There are no words

I am an inconsequential woman. I am retired and live a quiet life doing ordinary things. I am not religious, I am not overly into politics (though don’t get me started on Nigel Farage and his godawful UKIP party who people are actually voting for). I like happy things and cute animals. I don’t like to be abrasive, controversial or outspoken, I just really hope my blog spreads a bit of cheer.  So it’s taken me a full day to decide to post something about my feelings when I heard the news first thing yesterday morning.

My children are grown up now, but of course, I still remember sending them off to school, trying to make sure they looked vaguely clean and tidy in their uniforms, checking they’d got PE kit, dinner money, coat etc.  They didn’t always want to go, and honestly, sometimes I would have preferred to keep them home and spend the day playing silly games with them.  The thing is though, apart from the odd scraped knee, I knew they would come home safe and happy at the end of the day, and seeing them grow and understand the world was worth any sacrifice on my part.

I’m guessing school is a bit different in Pakistan.  I imagine children are more excited to learn new things than perhaps some children in England, who, not unreasonably, take schools for granted.  I imagine that the schools are not necessarily full of high-tech, state of the art equipment. I bet the children play the same games though, chasing each other, kicking balls about, doing that hand thing that girls do while they’re chanting rhymes.  I bet they laugh and make friends, make enemies, make friends again.  Shout, squeal, jump, skip… If there is one thing my travels have taught me is that kids are the same the world over.

We have had our tragedies at schools in the UK.

In Aberfan, Wales, in 1966, a colliery spoil tip collapsed engulfing a school and killing 116 children and 28 adults, in effect wiping out a whole generation from the same village in one afternoon.  The villagers at the time felt that the National Coal Board were at fault for piling waste onto unstable ground.  But nonetheless, it was a natural disaster. A devastating accident.

In Dunblane, Scotland 1996, sixteen children and a teacher were shot dead in their school by a lone gunman. He was a disgraced scout master. Mad. He’d lost the plot in the most devastating and despicable way and ended up killing himself. He was a coward too.

The men that murdered those children and their teachers in Pakistan yesterday knew what they were doing.  They do not have the ‘excuse’ of madness (though it is easy to think there is something mentally amiss).  This was an organised attack, carefully planned. They knew what they were doing. Seven of them armed with guns and wearing bomb vests.  They did this, killed 132 children and nine of their teachers, for their cause.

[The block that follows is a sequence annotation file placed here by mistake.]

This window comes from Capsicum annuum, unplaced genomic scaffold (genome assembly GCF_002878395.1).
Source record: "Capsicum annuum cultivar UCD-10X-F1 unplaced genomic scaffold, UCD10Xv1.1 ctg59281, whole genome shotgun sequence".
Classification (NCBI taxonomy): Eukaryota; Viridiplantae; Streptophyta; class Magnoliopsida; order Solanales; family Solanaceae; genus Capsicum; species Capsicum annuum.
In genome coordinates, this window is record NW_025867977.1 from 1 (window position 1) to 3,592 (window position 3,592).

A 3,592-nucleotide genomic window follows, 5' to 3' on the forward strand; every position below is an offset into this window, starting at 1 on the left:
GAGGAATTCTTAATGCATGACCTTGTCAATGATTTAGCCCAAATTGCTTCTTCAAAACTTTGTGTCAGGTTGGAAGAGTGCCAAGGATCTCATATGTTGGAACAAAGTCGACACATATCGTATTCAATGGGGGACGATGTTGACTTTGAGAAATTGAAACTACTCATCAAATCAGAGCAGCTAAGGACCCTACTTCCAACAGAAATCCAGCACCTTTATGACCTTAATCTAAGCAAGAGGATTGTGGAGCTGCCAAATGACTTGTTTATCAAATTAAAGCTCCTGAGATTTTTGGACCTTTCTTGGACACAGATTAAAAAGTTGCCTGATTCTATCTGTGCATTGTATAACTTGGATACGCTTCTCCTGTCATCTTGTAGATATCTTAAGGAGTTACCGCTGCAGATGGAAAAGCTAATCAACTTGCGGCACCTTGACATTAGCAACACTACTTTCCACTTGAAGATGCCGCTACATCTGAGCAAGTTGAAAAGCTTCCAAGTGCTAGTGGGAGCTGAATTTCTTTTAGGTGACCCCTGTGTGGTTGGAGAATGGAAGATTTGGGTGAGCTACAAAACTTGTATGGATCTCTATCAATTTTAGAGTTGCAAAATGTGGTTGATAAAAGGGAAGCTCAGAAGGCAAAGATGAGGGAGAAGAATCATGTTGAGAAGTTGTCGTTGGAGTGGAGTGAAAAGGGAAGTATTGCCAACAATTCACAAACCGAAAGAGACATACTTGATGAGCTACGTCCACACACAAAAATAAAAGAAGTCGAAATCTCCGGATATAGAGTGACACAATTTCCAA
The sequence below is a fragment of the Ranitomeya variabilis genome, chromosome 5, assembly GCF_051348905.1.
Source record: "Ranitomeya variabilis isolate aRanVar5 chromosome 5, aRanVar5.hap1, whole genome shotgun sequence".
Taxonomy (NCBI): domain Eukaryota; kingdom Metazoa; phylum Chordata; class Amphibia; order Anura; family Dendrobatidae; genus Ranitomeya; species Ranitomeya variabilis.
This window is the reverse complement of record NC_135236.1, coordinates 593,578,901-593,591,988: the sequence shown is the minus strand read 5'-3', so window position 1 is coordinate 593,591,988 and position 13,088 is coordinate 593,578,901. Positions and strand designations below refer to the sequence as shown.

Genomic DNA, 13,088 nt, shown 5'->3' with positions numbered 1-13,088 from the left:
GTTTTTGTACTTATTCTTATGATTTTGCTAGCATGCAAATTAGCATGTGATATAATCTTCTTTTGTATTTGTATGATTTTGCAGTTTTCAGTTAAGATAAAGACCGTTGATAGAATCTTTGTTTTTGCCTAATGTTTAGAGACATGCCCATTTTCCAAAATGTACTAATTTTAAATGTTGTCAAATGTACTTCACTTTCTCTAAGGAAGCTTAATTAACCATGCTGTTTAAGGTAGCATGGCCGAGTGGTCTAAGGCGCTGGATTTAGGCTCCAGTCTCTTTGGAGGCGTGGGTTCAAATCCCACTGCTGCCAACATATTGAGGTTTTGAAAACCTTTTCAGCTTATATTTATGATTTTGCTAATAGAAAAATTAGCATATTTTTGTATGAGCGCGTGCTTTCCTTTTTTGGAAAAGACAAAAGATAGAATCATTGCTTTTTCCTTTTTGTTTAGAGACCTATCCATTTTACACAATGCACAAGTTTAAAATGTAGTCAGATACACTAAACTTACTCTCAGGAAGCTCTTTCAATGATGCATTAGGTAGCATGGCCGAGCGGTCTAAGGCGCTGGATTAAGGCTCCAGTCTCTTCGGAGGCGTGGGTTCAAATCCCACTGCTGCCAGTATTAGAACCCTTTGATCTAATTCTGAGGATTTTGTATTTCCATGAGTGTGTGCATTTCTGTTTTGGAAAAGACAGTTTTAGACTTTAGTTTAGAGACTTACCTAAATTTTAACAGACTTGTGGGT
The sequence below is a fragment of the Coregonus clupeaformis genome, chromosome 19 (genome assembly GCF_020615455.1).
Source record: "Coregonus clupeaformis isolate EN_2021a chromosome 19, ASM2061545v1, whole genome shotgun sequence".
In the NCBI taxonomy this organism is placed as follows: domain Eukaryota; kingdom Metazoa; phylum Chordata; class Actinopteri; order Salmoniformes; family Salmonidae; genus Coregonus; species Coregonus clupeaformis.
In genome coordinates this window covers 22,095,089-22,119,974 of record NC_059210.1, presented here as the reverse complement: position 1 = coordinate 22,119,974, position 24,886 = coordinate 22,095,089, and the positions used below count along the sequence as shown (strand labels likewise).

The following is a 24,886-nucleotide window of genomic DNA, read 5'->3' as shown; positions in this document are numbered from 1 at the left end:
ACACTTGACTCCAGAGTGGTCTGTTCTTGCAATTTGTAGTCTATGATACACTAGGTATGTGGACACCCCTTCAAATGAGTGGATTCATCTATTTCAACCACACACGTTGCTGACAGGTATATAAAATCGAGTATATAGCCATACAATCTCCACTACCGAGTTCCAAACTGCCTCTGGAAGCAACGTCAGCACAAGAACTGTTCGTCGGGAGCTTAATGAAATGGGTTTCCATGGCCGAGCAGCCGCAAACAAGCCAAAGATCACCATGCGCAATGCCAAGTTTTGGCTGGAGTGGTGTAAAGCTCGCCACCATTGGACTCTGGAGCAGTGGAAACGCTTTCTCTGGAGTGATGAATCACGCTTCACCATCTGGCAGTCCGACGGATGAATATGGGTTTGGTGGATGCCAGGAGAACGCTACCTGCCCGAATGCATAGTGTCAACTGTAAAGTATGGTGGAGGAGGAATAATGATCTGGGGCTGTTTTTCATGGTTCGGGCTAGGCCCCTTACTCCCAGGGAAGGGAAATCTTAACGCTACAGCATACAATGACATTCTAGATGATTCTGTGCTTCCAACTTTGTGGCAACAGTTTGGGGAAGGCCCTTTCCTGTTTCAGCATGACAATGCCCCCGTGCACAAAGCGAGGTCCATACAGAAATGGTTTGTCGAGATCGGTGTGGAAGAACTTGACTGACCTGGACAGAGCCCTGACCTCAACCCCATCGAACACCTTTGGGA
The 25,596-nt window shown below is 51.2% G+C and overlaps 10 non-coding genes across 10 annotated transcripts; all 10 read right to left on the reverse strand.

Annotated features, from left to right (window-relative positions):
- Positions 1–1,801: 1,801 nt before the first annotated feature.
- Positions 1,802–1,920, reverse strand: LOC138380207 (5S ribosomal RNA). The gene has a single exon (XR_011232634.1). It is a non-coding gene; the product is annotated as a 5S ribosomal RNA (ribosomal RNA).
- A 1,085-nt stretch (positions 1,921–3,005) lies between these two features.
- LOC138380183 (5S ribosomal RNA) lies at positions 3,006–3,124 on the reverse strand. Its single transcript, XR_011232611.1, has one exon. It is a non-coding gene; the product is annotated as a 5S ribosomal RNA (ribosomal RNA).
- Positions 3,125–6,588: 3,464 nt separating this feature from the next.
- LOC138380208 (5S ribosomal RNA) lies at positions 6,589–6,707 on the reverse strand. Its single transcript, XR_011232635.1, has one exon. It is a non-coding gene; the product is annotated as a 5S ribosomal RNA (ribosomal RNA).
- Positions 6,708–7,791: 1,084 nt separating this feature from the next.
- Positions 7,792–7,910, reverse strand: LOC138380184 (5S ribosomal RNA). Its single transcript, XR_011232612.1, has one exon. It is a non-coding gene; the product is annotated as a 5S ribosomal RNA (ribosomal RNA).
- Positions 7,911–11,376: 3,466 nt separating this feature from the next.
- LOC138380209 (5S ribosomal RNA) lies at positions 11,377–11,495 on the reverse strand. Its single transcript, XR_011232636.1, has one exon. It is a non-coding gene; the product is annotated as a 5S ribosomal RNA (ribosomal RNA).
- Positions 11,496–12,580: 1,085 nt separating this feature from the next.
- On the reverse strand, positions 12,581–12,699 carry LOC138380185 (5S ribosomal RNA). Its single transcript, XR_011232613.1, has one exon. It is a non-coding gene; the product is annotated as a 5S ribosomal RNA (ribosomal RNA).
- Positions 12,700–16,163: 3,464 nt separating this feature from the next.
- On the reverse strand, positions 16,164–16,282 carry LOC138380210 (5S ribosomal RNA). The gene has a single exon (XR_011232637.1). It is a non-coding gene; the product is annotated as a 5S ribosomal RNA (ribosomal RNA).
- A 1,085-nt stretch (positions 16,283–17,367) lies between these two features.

I am sure I echo millions the world over, when I say there are no words big and deep enough to describe the disgust, horror and anguish I feel. My heart bleeds for those children who survived, who have to live with that terrible memory for the rest of their lives. I weep with the parents who sent their kids off to school in the morning, expecting them to arrive home safe in the afternoon, and I grieve with the proud families of those wonderful people who were spending their days teaching others, and whose lives have now been snuffed out.

As I said, I am an uncomplicated sort, and there are many things in this world that I do not understand.  A cause where it is right to kill innocents, and that includes individuals that have no compassion or humanity, is one of those things.  Were these nameless men not sons, uncles, fathers?  I cannot believe that there is a religious document in this world that advocates and encourages such atrocities, and if there is, why would anyone ever follow such teachings?  I just don’t understand.

Neither do I understand how such things can happen without any obvious repercussion.  Every religious and political leader, across all faiths and factions, as well as every right minded individual across the world, should stand together, denounce this, and take whatever action is needed to ensure it’s like never happens again.

4 thoughts on “There are no words

  1. The fear-based slaughter of innocents has a long history. Not that history makes it any easier to comprehend or accept. I suppose some are not learning much from it, seeing how often it’s repeated.

    • Thank you. I was stepping outside of my comfort zone posting this, and I’m sure many, many others have written more eloquently, but I felt compelled to write something.

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